NoSQL market: All content tagged as NoSQL market in NoSQL databases and polyglot persistence
Today’s database landscape isn’t just static. It’s positively retro. Remember 2004? Facebook had just launched, the iPad wasn’t even a twinkle in Steve Jobs’ eye, and Gartner’s database market share report put IBM (34.1%), Oracle (33.7%), and Microsoft (20%) in the top spots. In our survey, Microsoft, Oracle, and IBM still hold the top spots; we do add MySQL, but that’s about it for innovation. […]
And those relational databases from Microsoft, Oracle, and IBM? They’re essentially just updated versions of the companies’ 2004 offerings.
You’ll see these numbers in many surveys. But there are a couple of things to keep in mind while reading them:
- the enterprise world is well-known to be a late adopter. A very late adopter actually.
- many of these databases are subscription based so customers are locked-in on at least an yearly basis
- many of these databases have been acquired together with hardware and consultancy/support. Another type of lock-in.
- none of these databases is showing the growth in demand, jobs, and revenue that the top NoSQL databases are seeing for the last 12-18 months.
When you already bought a house, it’s quite difficult to go out looking for a new one. But there’s no good reason for you not to look and get the best appliances and furniture for your house.
Original title and link: 2014 State Of Database Tech: Think Retro ( ©myNoSQL)
In a post with an inspired titled, “We are the Borg! You will be assimilated. Resistance is futile.“, Dan Graham of Teradata exposes how the database evolution and market looks from their perspective:
In the Star Trek movies, “the Borg” refers to an alien race that conquers all planets, absorbing the people, technology, and resources into the Borg collective. Even Captain Picard becomes a Borg and chants “We are the Borg. You will be assimilated. Resistance is futile.”
It strikes me that the relational database has behaved similarly since its birth. Over the last thirty years, Teradata and other RDBMS vendors have innovated and modernized, constantly revitalizing what it means to be an RDBMS. But some innovations come from start-up companies that are later assimilated into the RDBMS. And some innovations are reactions to competition. Regardless, many innovations eventually end up in the code base of multiple RDBMS vendor products —with proper respect to patents of course
That’s true. But let’s look at the spectrum of options. On one side, you have old products engulfing new features now and then, depending on the market needs and trends. What you get some mammoths that are trying to do everything. Try is the keyword here. It’s one thing to list a feature on a checklist, another to have it working on the lab, another to have it working for a wide range of use case, yet another to work well, and last, but not least, to have it scale and adapt with the needs of your users. What’re your options if you need to scale a part of your system only? What if you the checklisted feature is not solving your problem?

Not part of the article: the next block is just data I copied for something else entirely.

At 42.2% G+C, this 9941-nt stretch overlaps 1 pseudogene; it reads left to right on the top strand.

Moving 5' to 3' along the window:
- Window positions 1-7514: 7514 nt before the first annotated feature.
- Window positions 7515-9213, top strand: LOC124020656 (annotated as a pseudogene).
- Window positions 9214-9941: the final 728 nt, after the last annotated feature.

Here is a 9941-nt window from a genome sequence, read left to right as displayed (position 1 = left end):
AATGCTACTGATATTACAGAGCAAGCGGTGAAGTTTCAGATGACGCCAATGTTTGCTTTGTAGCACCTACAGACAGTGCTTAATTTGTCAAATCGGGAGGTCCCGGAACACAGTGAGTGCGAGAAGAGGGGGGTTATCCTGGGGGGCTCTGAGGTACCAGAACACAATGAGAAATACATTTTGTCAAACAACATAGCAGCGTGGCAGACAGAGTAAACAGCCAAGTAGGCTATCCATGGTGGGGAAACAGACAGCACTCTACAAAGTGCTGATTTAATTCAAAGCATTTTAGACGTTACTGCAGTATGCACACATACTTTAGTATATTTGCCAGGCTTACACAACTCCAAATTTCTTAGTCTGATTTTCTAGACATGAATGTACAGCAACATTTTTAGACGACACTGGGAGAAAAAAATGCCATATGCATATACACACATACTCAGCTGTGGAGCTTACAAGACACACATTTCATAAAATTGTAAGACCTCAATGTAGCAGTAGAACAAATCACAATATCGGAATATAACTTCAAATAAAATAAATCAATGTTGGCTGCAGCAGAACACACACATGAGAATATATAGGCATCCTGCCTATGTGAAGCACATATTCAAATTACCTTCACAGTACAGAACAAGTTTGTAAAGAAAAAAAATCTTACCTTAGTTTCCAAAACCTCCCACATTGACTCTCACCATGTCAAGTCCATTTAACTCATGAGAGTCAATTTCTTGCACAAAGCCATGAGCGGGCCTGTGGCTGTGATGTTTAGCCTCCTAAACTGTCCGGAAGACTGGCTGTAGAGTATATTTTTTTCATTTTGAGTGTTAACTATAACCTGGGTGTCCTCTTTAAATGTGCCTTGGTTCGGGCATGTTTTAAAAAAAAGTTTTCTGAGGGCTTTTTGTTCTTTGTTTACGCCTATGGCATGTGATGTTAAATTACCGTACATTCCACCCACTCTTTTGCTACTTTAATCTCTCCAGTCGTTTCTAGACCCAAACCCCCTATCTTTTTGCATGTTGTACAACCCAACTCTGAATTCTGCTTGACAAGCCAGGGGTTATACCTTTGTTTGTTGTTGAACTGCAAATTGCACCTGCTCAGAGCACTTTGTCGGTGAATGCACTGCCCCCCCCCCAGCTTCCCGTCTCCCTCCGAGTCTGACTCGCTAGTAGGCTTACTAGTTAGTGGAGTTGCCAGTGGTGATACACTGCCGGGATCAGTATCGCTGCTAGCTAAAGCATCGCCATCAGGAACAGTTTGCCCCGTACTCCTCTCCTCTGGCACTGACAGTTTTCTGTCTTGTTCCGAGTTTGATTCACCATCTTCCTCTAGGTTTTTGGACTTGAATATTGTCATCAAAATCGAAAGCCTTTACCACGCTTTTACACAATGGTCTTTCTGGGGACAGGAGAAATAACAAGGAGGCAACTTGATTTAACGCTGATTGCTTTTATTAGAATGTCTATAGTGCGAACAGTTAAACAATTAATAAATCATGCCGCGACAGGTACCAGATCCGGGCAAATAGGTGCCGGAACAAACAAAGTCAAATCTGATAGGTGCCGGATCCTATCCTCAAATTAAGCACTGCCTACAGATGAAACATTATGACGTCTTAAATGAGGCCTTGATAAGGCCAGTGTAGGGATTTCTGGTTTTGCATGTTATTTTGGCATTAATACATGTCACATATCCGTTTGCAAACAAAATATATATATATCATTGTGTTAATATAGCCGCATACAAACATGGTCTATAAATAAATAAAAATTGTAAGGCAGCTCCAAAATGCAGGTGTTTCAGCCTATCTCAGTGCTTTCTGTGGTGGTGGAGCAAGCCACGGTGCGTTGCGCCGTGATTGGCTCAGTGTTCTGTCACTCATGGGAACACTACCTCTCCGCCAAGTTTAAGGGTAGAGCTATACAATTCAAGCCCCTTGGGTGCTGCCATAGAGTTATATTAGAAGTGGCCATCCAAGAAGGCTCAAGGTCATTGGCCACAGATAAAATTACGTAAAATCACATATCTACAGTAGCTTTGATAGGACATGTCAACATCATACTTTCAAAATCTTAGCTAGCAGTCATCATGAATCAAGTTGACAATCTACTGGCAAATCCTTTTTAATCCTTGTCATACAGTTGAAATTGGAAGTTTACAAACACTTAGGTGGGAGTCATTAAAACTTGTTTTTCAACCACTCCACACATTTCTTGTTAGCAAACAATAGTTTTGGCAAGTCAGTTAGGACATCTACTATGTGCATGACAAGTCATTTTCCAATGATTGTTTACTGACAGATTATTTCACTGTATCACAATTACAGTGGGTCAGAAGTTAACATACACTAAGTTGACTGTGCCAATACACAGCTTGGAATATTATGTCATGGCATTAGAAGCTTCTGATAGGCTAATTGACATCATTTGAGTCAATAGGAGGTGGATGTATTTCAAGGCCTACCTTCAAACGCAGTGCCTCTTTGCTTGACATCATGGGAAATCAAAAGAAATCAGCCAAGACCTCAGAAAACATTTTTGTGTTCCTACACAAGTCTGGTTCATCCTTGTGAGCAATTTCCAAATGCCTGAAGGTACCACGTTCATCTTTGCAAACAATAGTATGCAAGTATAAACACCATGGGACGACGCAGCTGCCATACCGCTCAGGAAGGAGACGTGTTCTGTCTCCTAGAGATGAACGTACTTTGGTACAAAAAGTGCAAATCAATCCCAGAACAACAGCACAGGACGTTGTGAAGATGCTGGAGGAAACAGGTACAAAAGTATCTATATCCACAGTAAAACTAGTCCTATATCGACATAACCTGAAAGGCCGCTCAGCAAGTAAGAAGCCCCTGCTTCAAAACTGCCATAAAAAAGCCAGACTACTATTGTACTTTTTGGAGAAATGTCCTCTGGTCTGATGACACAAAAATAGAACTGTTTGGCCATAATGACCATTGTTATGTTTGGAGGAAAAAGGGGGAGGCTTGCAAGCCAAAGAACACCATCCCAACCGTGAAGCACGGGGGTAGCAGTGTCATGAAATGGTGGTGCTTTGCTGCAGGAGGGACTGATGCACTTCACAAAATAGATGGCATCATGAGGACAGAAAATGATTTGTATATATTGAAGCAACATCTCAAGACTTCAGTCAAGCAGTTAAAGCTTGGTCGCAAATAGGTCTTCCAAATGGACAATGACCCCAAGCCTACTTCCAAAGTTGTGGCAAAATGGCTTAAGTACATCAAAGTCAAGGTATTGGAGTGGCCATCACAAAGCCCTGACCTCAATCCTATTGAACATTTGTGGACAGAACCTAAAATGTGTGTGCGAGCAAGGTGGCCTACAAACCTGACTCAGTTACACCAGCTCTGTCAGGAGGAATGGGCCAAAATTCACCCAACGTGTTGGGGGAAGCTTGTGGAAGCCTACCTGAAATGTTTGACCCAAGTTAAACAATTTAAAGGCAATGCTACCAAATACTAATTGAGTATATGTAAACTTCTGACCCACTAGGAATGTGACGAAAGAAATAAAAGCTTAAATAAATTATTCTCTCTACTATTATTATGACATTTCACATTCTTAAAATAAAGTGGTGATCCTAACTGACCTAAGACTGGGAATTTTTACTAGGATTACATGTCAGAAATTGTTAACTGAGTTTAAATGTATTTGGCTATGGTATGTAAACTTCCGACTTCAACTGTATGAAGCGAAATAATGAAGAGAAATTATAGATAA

At the other end of the spectrum, you have younger, specialized solutions that most of the time focus on solving specific problems. Indeed, you have to deal with the added complexity of managing heterogeneous systems. And yes, you have to deal with making them work together to solve your problem. But if something doesn’t fit your needs or you need to adapt fast or you need to scale a part of your application, then you can really do it.
What would you choose?
Original title and link: The evolution of databases - Teradata’s take ( ©myNoSQL)
After yesterday’s announcement of RethinkDB raising $8mil in series A, I’ve read comments about this round being considered small. I’ve looked through my archives and here’s what I’ve found:
- Jul.2008: 10gen: $1.5M (series A)
- Dec.2008 and Dec.2010: Cloudant: $2M (series A)
- Jan.2009, Couchbase: $6M (series A)
- Apr.2009, Basho: $2M (series C)
- Nov.2009: CouchOne: $2M
- Oct. 2010: DataStax: $2.7M (series A)
- Sep.2011: Neo Technologies: $10.6M (series A)
Maybe in the light of FoundationDB’s recent $17M, RethinkDB’s round might look small. But data doesn’t agree.
Original title and link: Size of A-series funding in the NoSQL market ( ©myNoSQL)
For $2ooo, you can get TechNavio’s 40 page report about the NoSQL market:
TechNavio’s analysts forecast the Global NoSQL market to grow at a CAGR of 29.14% over the period 2012-2016.
The key vendors dominating this market space are 10gen Inc., Couchbase Inc., DataStax Inc., and Basho Technologies Inc.
That’s all you need to know.
✚ Actually, it might be useful to know that 10gen Inc. has changed its name to MongoDB Inc.
Original title and link: TechNavio’s report: Global NoSQL market 2012-2016 ( ©myNoSQL)